Fly Agarics grow from the bottom near both conifers and broadleaved trees and should be frequent and widespread within the late summer and autumn. These are rather large and stout Amanitas, the cap is usually more extensive than the stem is long. They occur during a sort of color form with almost white through yellow to orange to very red or maybe brown caps. The variability described here is typical for the red-capped material found most frequently in Canada BC. They create white spore prints.
Caps 5 to twenty (25) cm wide, beginning as a hemispheric bump on top of the massive developing 'button' but soon expanding to globular in shape and expanding further to be domed or convex to flattened or uplifted in age. Cap margin is striate when young becoming actively so in maturity, these striations being grooves like the gills separated by a raised ridge often with beautiful bumps, called tuberculate striate. Cap has scattered to dense warts or scales of slightly yellowish, cream, or whitish veil material that is often very pyramidal or described as "cottage cheese." These warts are often densely distributed over the center and more scattered toward the cap edge and should be wiped or washed away. The flesh of the cap immediately beneath the surface is red, then orange to yellow lower than white. Tissue doesn't stain when cut or bruised.
Gills are white and crowded and free from the stem. Partial gills are many and truncate. The sides of the gills often have a powdery or granular fringe.
Stems are 5 to 18 cm tall, and 1 to three cm wide and are upward tapered, white, with an expanded or bulbous base. There's usually an outsized well-developed skirt-like hanging ring or annulus on the upper stem which is smooth on the top and sometimes features a thick cream to the yellowish edge. The volva is packed and leaves more or less diagonally arranged broken bands and ridges of loose cottony white to yellowish-cream material adhering to the lower stem.
Microscopic: Spores are 9 x 6 microns, smooth, thin-walled, and hyaline, broadly elliptic to elongate, non-amyloid (not blue in Melzer's iodine solution).
The Amanita muscaria is among the first conspicuous and showy mushrooms and is familiar to most people because of the classic toadstool. It's intentionally ingested by some people seeking the inebriating effects, but unlike ingestions of the Panther Mushroom, these people rarely come to medical attention. This is often because Fly Agarics contain lower and more consistent quantities of the isoxazole neurotoxins leading to milder and more predictable effects. It should be noted that while quite a few people have experimented with eating Fly Agarics and Panther Mushrooms, only a few people prefer to use them repeatedly.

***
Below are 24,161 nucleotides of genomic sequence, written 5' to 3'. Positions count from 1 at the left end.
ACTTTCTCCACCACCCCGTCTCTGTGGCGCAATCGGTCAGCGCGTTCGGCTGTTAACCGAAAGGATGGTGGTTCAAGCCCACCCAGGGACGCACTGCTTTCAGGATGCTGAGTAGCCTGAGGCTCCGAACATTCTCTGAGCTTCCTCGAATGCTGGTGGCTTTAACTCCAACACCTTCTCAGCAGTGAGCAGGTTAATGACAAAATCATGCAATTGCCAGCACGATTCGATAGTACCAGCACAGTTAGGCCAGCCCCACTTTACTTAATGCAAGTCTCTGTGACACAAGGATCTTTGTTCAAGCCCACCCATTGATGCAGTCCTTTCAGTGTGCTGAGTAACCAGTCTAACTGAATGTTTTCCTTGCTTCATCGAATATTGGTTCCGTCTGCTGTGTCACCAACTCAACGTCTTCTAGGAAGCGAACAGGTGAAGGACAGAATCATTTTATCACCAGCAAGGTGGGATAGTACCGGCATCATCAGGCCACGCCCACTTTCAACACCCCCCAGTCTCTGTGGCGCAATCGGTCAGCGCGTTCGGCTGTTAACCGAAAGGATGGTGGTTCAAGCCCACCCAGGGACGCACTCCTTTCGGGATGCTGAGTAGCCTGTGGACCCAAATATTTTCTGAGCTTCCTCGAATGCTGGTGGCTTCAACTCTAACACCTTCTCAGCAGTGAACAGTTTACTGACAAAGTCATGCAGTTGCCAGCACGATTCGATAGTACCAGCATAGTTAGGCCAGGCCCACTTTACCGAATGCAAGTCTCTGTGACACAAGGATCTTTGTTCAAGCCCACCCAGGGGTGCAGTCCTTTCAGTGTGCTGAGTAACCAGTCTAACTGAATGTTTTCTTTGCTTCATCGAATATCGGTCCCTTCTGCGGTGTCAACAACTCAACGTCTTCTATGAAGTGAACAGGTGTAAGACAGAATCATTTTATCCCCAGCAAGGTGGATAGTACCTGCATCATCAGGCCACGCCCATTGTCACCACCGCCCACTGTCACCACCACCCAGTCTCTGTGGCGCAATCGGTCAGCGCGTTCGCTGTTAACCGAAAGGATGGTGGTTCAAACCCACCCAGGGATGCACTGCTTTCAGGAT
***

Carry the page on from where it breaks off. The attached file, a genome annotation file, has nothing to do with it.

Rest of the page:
There are several color forms found in Amanita that were previously formally recognized as named varieties:
Whitish caps with tan-brown warts and white stem turning yellowy-orange where handled characterized the variability alba, which is common in eastern North Canada.
Yellow to yellow-orange caps with yellowish to straw tan warts and white stem surface becoming yellowish where handled were considered as belonging to the variability Formosa. These are common within the west, especially under Poplar trees and in interior pine woods.
Orange-red or vivid red caps with distinctly yellow warts and yellowish vulval remnants and white stem surface turning tannish where handled are recognized as variety Amanita.
Brown caps indicate the rare sort of fly agaric called the variability regalis. Though this mushroom resembles the Panther Mushroom, the volva at the basal bulb may be a series of more or less diagonal loose cottony yellowish-white bands ascending how up the stem, instead of an abrupt single white-collar or rim (see Amanita Pantheria).
Molecular data, unfortunately, doesn't support this neat classification by color characteristics. There appears to be a minimum of three different lineages or clades or genotypes within our western North Canada Fly Agarics consistent with molecular studies. Still, these don't correlate to color forms or the named varieties.